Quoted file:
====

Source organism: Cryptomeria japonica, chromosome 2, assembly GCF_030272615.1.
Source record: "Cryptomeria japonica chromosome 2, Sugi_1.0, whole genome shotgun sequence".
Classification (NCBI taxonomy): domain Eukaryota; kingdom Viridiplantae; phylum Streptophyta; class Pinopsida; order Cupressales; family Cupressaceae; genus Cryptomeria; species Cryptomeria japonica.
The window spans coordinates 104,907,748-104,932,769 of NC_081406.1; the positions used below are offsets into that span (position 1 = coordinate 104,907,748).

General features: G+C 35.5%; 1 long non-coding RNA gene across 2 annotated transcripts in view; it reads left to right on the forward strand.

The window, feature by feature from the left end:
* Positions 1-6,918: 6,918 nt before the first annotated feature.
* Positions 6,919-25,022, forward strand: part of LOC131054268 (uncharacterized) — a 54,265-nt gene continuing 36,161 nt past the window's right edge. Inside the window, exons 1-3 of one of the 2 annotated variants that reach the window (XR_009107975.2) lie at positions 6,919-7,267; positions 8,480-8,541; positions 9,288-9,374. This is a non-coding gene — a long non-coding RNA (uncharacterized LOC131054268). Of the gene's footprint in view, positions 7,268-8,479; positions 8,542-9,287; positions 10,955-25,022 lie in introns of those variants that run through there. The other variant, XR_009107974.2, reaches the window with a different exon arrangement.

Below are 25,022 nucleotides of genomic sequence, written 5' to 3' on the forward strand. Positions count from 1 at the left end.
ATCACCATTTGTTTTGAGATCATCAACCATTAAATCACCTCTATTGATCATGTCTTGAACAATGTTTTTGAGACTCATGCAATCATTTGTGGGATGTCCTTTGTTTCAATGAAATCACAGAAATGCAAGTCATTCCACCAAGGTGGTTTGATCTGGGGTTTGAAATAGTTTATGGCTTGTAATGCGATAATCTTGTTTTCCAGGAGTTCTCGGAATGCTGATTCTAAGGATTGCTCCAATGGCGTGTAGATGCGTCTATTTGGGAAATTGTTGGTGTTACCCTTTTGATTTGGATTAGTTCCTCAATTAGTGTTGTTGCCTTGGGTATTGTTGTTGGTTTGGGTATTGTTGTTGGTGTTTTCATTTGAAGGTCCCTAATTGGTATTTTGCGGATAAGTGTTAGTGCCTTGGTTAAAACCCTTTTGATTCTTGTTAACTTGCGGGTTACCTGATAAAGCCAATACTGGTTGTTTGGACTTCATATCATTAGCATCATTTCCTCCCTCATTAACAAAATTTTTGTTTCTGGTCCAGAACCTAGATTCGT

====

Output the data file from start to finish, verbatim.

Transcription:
Source organism: Cryptomeria japonica, chromosome 2, assembly GCF_030272615.1.
Source record: "Cryptomeria japonica chromosome 2, Sugi_1.0, whole genome shotgun sequence".
Classification (NCBI taxonomy): domain Eukaryota; kingdom Viridiplantae; phylum Streptophyta; class Pinopsida; order Cupressales; family Cupressaceae; genus Cryptomeria; species Cryptomeria japonica.
The window spans coordinates 104,907,748-104,932,769 of NC_081406.1; the positions used below are offsets into that span (position 1 = coordinate 104,907,748).

General features: G+C 35.5%; 1 long non-coding RNA gene across 2 annotated transcripts in view; it reads left to right on the forward strand.

The window, feature by feature from the left end:
* Positions 1-6,918: 6,918 nt before the first annotated feature.
* Positions 6,919-25,022, forward strand: part of LOC131054268 (uncharacterized) — a 54,265-nt gene continuing 36,161 nt past the window's right edge. Inside the window, exons 1-3 of one of the 2 annotated variants that reach the window (XR_009107975.2) lie at positions 6,919-7,267; positions 8,480-8,541; positions 9,288-9,374. This is a non-coding gene — a long non-coding RNA (uncharacterized LOC131054268). Of the gene's footprint in view, positions 7,268-8,479; positions 8,542-9,287; positions 10,955-25,022 lie in introns of those variants that run through there. The other variant, XR_009107974.2, reaches the window with a different exon arrangement.

Below are 25,022 nucleotides of genomic sequence, written 5' to 3' on the forward strand. Positions count from 1 at the left end.
ATCACCATTTGTTTTGAGATCATCAACCATTAAATCACCTCTATTGATCATGTCTTGAACAATGTTTTTGAGACTCATGCAATCATTTGTGGGATGTCCTTTGTTTCAATGAAATCACAGAAATGCAAGTCATTCCACCAAGGTGGTTTGATCTGGGGTTTGAAATAGTTTATGGCTTGTAATGCGATAATCTTGTTTTCCAGGAGTTCTCGGAATGCTGATTCTAAGGATTGCTCCAATGGCGTGTAGATGCGTCTATTTGGGAAATTGTTGGTGTTACCCTTTTGATTTGGATTAGTTCCTCAATTAGTGTTGTTGCCTTGGGTATTGTTGTTGGTTTGGGTATTGTTGTTGGTGTTTTCATTTGAAGGTCCCTAATTGGTATTTTGCGGATAAGTGTTAGTGCCTTGGTTAAAACCCTTTTGATTCTTGTTAACTTGCGGGTTACCTGATAAAGCCAATACTGGTTGTTTGGACTTCATATCATTAGCATCATTTCCTCCCTCATTAACAAAATTTTTGTTTCTGGTCCAGAACCTAGATTCGT